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  • another question - is there something that we can use to generate the profile for a given throat, mouth and throat angle? or it's drawing directly in CAD?

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    • I'm drawing it directly in CAD. Well sort of, I do a set of curves that are then used as "guide rails" for the Loft operation in F360. I would love to learn how to use some app that can generate say, an OS curve that can then be imported into F360 and used as the new guide rails.
      ~Brandon 8O
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      • Originally posted by augerpro View Post
        I'm drawing it directly in CAD. Well sort of, I do a set of curves that are then used as "guide rails" for the Loft operation in F360. I would love to learn how to use some app that can generate say, an OS curve that can then be imported into F360 and used as the new guide rails.
        Doesn't this application offer this option: https://www.diyaudio.com/forums/mult...easy-ath4.html

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        • Originally posted by dkalsi View Post

          Doesn't this application offer this option: https://www.diyaudio.com/forums/mult...easy-ath4.html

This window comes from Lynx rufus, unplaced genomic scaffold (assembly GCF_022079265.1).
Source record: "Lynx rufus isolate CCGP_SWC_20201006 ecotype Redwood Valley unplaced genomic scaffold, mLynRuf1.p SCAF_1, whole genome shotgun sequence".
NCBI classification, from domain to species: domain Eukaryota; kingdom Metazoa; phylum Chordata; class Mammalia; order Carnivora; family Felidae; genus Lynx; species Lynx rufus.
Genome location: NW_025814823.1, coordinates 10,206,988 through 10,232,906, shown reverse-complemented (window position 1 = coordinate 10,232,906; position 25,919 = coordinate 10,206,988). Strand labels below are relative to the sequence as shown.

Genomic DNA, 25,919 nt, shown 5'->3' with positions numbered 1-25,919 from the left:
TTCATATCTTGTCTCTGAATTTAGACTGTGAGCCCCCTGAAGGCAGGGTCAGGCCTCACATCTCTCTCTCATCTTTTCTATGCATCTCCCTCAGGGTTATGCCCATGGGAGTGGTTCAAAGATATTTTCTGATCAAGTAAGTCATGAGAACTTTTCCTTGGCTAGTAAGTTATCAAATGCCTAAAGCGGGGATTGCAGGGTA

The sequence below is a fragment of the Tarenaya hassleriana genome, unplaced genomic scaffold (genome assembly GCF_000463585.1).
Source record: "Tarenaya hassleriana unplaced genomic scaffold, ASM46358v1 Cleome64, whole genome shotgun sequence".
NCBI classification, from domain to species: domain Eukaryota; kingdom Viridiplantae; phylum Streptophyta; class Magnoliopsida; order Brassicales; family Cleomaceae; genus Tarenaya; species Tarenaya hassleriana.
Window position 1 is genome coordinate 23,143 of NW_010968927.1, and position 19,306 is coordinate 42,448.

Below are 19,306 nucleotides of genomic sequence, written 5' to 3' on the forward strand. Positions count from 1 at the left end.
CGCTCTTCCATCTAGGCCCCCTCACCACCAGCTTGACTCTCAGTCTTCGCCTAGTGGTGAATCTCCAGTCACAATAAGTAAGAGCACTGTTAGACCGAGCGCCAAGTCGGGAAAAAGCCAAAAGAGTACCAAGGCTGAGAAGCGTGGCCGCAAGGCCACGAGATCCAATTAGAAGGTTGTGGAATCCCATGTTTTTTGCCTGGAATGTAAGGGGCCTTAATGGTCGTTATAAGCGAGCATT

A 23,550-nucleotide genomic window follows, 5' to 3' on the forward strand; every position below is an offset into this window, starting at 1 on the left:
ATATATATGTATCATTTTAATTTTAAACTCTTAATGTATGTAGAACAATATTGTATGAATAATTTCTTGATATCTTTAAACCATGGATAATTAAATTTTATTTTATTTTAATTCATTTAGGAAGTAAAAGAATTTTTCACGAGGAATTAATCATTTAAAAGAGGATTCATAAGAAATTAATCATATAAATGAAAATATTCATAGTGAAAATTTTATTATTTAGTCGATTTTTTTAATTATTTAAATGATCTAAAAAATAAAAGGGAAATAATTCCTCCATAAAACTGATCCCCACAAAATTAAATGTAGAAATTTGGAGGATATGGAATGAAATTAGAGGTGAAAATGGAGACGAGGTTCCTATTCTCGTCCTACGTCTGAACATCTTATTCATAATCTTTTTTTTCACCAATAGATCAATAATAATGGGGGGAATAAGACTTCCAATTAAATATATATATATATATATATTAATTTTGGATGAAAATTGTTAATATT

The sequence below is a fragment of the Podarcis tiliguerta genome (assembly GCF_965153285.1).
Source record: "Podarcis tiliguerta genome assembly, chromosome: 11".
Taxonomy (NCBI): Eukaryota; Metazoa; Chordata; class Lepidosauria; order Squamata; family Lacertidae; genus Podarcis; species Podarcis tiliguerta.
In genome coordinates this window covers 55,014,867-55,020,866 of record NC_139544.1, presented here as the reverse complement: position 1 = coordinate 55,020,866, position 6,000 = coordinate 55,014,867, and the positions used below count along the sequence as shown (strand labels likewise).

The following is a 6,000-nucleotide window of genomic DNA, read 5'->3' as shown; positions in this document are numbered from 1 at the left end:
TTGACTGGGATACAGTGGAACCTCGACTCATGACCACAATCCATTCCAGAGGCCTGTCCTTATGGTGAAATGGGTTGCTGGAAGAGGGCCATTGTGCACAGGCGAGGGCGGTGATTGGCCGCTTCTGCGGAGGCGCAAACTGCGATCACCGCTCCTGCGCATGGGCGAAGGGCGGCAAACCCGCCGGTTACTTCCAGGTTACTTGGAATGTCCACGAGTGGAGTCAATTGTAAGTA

I believe so, but just don't have the time to delve into it. If someone can post a demo on how to generate a curve in that software and pull it into F360 that would be awesome.
          ~Brandon 8O
          Please donate to my Waveguides for CNC and 3D Printing Project!!
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          • One of the advantages of designing an entire wg is the flexibility to use specific dimensions, and then modify the design to compare the sound from similar but slightly different guides. Another is the ability to design complex guide surfaces, for example combining a midrange guide and tweeter guide with a transition surface blending the two. Guides for ribbon tweeters are another possibility.